Thursday, January 8, 2009


I’ve been reflecting on the issue of control recently. Over the past month, I’ve heard so many tales of illness, death, suicide and war that it has brought to the forefront the reality of our essential lack of control in so many areas of life. And, quite frankly, I’ve been amazed at my own response to the hardship and tragedies that I’ve come in contact with. A younger me would have been wracked with pain at being totally helpless to positively affect any of these sad and, sometimes, hopeless, situations. It is not that I do not care or have no feeling for those involved, quite to the contrary. But the acceptance of my inability to make an impact has allowed me to express my concern from a place of greater peace than at any other time in my past. It is as if, in releasing the illusion of control, I release the turmoil of the chaotic and enable myself to be more fully present to those involved.

I haven’t fully nailed down this new approach but it has me wondering about the impact that clinging to control has and I believe it may have a very widespread negative aspect on every aspect of human life. The most obvious would be the impact of war on the world stage. Most recently, the news is filled with the latest escalation of conflict between the Israelis and Palestinians, with hundreds of people killed. Each side is suffering countless death and incalculable pain in the effort to control their own territory and ultimate destiny. And each side is equally certain of the justice of their efforts to secure that control at the expense of the other. I don’t pretend for a second to have a solution to either the Israeli-Palestinian conflict or to war itself, for that matter. But it does seem that striving after control as opposed to striving after cooperation seems to be a strong contributing element in all such situations.

Another area that I’ve been reflecting on is the ultimate human question of life and death, illness and suffering. I have heard numerous stories in the past few weeks of horrifying accidents, life-threatening illness, suicide and death. And I have waited by the phone for news of a friend clinging to life. What I have noticed in all of this is that there is nothing to control beyond my response. I can’t make anyone well. I can’t save anyone’s life. And I can’t do anything more than offer words of comfort to those who are suffering loss. But, in accepting my lack of control, there is no increase in suffering through attempting to change what is.

Economically throughout the world many, many people are attempting to hold on tight through a mess that frequently was made by others. We do the small things that we can to ease part of the problem, whether it be clipping coupons or buying less expensive necessities. But, ultimately, we can’t control whether or not our employer lays us off or ships our job to another country for cheaper labor.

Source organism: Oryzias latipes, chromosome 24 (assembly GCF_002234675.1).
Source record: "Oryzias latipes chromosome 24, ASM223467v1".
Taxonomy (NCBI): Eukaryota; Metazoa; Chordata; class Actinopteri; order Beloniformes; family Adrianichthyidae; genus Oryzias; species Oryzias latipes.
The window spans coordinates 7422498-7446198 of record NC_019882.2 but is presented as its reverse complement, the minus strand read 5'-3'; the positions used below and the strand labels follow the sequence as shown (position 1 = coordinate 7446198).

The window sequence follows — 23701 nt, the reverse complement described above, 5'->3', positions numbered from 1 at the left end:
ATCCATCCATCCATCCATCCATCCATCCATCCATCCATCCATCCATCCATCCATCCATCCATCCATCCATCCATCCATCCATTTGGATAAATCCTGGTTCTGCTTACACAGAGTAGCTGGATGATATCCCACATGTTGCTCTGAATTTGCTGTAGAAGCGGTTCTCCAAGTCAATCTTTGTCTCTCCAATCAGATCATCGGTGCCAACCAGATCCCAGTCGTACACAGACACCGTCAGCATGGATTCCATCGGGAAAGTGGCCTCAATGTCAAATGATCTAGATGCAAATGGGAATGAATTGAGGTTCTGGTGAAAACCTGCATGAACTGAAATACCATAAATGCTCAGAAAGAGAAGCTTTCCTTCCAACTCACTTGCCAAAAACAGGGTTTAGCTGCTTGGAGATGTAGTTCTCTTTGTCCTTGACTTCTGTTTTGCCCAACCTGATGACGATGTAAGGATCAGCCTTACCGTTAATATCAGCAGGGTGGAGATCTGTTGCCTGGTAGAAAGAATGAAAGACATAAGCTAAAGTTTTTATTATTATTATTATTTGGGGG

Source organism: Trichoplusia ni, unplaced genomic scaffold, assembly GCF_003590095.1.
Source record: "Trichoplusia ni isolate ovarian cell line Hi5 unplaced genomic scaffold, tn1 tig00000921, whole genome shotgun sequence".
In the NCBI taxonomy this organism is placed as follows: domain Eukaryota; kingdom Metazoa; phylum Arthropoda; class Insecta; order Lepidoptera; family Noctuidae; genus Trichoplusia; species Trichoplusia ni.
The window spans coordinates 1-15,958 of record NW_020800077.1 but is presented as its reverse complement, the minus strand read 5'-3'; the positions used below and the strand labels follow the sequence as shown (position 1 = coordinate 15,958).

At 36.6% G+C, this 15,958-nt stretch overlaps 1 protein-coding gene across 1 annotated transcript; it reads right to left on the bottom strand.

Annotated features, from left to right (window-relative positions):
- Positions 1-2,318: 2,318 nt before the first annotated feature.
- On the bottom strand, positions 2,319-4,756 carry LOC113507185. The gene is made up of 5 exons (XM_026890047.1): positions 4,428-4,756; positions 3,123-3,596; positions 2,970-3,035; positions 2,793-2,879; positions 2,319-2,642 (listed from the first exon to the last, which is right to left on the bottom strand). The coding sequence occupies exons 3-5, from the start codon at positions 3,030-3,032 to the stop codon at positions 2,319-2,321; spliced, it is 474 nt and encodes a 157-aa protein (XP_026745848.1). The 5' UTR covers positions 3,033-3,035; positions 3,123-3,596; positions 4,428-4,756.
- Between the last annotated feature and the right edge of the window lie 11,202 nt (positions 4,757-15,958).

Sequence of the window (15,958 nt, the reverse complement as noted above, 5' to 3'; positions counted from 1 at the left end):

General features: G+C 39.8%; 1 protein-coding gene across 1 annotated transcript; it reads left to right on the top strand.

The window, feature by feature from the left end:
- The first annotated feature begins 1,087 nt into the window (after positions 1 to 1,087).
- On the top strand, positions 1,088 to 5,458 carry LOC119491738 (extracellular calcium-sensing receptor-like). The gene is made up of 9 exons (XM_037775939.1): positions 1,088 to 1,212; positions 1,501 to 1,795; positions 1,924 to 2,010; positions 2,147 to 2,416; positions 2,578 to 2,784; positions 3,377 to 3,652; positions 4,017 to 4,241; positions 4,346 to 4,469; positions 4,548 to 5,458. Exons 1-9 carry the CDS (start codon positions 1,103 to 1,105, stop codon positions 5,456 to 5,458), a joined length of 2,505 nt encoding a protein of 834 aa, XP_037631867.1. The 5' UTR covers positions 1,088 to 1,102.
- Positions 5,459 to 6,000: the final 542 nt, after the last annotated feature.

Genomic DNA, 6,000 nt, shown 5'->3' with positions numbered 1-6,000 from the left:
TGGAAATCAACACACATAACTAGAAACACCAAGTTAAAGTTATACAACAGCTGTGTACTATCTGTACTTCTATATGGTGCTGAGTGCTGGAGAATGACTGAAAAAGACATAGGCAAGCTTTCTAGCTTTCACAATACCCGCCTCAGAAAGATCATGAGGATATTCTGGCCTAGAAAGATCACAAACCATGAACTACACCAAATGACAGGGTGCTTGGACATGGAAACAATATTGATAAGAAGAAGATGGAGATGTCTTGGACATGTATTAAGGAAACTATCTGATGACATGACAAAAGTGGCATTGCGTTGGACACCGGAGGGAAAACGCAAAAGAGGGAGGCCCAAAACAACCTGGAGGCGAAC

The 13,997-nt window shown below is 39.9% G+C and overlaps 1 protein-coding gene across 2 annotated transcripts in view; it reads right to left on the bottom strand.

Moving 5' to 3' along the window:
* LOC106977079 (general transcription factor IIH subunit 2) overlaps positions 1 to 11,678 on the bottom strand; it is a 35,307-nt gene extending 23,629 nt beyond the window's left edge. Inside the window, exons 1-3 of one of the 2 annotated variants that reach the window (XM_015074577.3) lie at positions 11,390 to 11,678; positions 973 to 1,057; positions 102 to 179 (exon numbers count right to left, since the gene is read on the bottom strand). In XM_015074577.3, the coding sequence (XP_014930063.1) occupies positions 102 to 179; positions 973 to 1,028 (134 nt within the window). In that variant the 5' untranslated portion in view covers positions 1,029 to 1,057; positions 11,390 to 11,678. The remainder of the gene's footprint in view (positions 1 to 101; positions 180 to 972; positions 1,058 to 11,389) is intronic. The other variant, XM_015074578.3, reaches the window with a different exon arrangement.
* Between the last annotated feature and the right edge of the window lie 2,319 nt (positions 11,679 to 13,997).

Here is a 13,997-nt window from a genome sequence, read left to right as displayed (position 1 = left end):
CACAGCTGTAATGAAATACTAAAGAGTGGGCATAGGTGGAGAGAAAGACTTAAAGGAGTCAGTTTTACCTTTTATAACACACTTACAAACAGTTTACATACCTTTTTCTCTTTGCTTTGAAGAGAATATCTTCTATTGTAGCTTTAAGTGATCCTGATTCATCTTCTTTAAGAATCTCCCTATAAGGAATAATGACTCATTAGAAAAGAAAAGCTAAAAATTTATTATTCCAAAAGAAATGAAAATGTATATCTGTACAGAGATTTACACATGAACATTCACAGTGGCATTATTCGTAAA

Now, I’m not for a second suggesting that the only rational response is to roll over and let circumstances have their way with us. But, it seems, that trying to control the uncontrollable tends to make a bad situation worse. Perhaps a better tactic would be to seek out those positive steps that we can take and attempt to release the chaos that presents itself as futile attempts at control. And it doesn’t seem to mean that we have to give up a satisfying life to do so.

For example, my current situation doesn’t allow for an entertainment budget. It doesn’t matter how badly I would like theater or symphony tickets, it simply isn’t going to happen right now. But I can watch PBS on the television and have been learning very interesting things about the history of India recently. I can also pop a CD into the player and have Faure’s Requiem any time that I care to.

In the case of my seriously ill friend, while I have been distressed waiting for news and hopeful of it being positive, it does not do my friend one lick of good for me to wring my hands and cease to function. I can do no more than to hold her in my heart while I knit or wash the dishes and hope for the best. My sinking into pain ahead of its’ time is of use to no one.

I’m surprised at the peace that this realization has given me. I wouldn’t have thought it would be the case. But in ceding that I can only do what I can do and cannot do what I cannot do, essentially giving up the illusion of control, I also give up the panic of not being in control. And that is what allows a place for inner peace.


Denise said...

Excellent post. Nothing I can really add to it, other than I'm sorry for the pain you've had to witness and experience.

Carmen said...

You've increased your value in the world exponentially but not being overcome by what goes on in it.

Being at peace makes you of more value to yourself and the people that need you.